Saturday, February 28, 2015

The Woodsman and the Crane

There  is something about cranes that always reminds me of Fairy Tales. 
Year before last for the few days they came down in the meadow, 
and I was able to get some photographs,
I fell in love all over again with their lanky, unworldly beauty.

The Woodsman and the Crane

A crane was standing in a stream, hoping to catch some fish. A huntsman was crawling through the bushes on the riverbank, and spotted the crane. He’d not caught anything that day, and carefully readied his bow and arrow. He took aim and sent an arrow flying towards the crane. The crane heard the movement of the arrow through the air, and raised her wings. Just as she was airborn, the arrow hit her in the thigh. She squealed, but was able to stay in the air and fly away. She didn’t get very far before the pain forced her down. She landed awkwardly in a clearing in the woods. A woodsman who’d been working there, gathering branches, found the poor crane. He took pity on her, and dropped his wood, and carried the crane to his hut. There he removed the arrow, and applied some herbs to help heal the wound. The woodsman took good care of the crane, he fed her and changed her dressing every day. As her wound healed, the crane fell in love with this kind woodsman.

Unbeknown to the woodsman, the crane happened to possess magic powers, and she was able to turn herself into a young woman. When the woodsman came home from his work that evening, he found the woman there, who had prepared a meal for him. The next day she went into the village and procured a weaving loam that she placed in one of the rooms. That night the woman explained to her husband that she’ll be weaving cloth for him to sell in the market. That way they can earn much more money than he can possibly make from selling wood. But she warned him that he must never come into the room when she is working, or something really bad will happen.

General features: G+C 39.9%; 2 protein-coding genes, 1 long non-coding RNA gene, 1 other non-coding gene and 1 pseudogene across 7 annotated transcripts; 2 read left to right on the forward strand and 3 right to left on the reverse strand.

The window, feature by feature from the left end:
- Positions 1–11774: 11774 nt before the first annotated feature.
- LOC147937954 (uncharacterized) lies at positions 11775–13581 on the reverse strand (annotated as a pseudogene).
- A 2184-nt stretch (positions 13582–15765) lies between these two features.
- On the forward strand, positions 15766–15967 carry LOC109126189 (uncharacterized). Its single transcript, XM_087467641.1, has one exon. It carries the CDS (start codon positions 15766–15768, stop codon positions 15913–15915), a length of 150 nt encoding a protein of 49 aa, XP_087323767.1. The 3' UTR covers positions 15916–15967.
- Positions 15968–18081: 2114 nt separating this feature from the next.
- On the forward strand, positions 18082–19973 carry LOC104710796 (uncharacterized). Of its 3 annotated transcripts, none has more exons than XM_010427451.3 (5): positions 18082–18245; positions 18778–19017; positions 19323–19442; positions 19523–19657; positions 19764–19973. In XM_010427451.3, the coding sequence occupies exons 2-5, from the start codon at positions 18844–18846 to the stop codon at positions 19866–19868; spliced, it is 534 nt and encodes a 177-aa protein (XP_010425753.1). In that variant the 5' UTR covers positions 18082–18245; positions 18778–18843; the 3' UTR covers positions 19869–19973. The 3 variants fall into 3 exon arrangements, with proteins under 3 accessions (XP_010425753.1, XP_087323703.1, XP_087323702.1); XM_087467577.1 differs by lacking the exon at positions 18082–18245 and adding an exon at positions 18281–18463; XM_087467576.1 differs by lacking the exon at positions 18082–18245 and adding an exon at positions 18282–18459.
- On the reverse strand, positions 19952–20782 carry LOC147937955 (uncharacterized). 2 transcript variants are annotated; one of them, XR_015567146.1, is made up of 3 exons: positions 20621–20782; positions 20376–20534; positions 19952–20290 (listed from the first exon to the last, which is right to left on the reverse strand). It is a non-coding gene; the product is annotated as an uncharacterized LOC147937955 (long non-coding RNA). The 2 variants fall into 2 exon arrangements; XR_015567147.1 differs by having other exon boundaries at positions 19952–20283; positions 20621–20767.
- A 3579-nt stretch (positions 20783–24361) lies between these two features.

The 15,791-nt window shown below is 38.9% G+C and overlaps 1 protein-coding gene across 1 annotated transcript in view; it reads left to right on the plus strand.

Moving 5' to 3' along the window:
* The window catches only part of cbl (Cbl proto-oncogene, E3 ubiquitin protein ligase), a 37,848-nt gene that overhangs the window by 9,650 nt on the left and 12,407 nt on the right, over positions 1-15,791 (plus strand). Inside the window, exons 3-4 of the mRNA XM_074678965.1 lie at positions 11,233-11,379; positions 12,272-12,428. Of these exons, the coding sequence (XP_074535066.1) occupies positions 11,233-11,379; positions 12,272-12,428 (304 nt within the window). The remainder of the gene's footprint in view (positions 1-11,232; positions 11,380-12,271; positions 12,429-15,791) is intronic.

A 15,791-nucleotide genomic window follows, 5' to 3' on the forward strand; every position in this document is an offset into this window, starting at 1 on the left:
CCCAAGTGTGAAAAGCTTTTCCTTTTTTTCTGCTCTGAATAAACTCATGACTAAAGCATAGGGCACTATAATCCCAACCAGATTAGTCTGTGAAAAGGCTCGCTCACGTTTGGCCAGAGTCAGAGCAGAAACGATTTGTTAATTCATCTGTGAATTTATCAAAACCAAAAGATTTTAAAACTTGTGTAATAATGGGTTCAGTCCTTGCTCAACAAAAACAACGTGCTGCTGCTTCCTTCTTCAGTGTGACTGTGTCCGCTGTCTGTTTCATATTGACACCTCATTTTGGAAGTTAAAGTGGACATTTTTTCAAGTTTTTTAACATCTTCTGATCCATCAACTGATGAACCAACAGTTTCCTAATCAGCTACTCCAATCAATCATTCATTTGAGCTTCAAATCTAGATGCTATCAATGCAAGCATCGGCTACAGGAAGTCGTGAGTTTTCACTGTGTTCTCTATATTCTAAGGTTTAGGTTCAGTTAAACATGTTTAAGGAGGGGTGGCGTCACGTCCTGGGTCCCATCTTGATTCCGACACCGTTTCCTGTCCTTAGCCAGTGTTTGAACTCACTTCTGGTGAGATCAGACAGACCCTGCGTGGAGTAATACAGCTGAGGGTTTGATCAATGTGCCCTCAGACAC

Weeks and months passed. Every day the man went to the market to sell the cloth and every evening when he arrived back home, there was a large quantity of newly woven cloth. They were now very well off, and they had a very good life. One day the man became curious, and he determined to see how his wife managed to produce all this very fine cloth day in day out. He set off for the market as usual with the cloth, but once out of sight of the house, he hid the cloth behind some trees, and went back to the house. Keeping very quiet, he crept up to the room where she worked. He could hear her working inside. He slowly opened the door, and peeked inside. To his great shock, there working at the loam was the crane he rescued! Immediately the magic spell was broken, and the crane returned to her natural state. Because he could not control his curiosity, the man lost his wife, and his income from selling the cloth she used to weave.

Jin Lou told this story to Frans Timmermans.

I got this story from  There are many fine tales there. In this one you can find out the difference between the Huntsman and the Woodsman. Next time you need some magic to put into a poem, look up Fairy Tales!
**Addendum: the task, of course, is to combine it with other things, nature, a memory, event in your own life--these things wil combine to carry the freight of your meaning.

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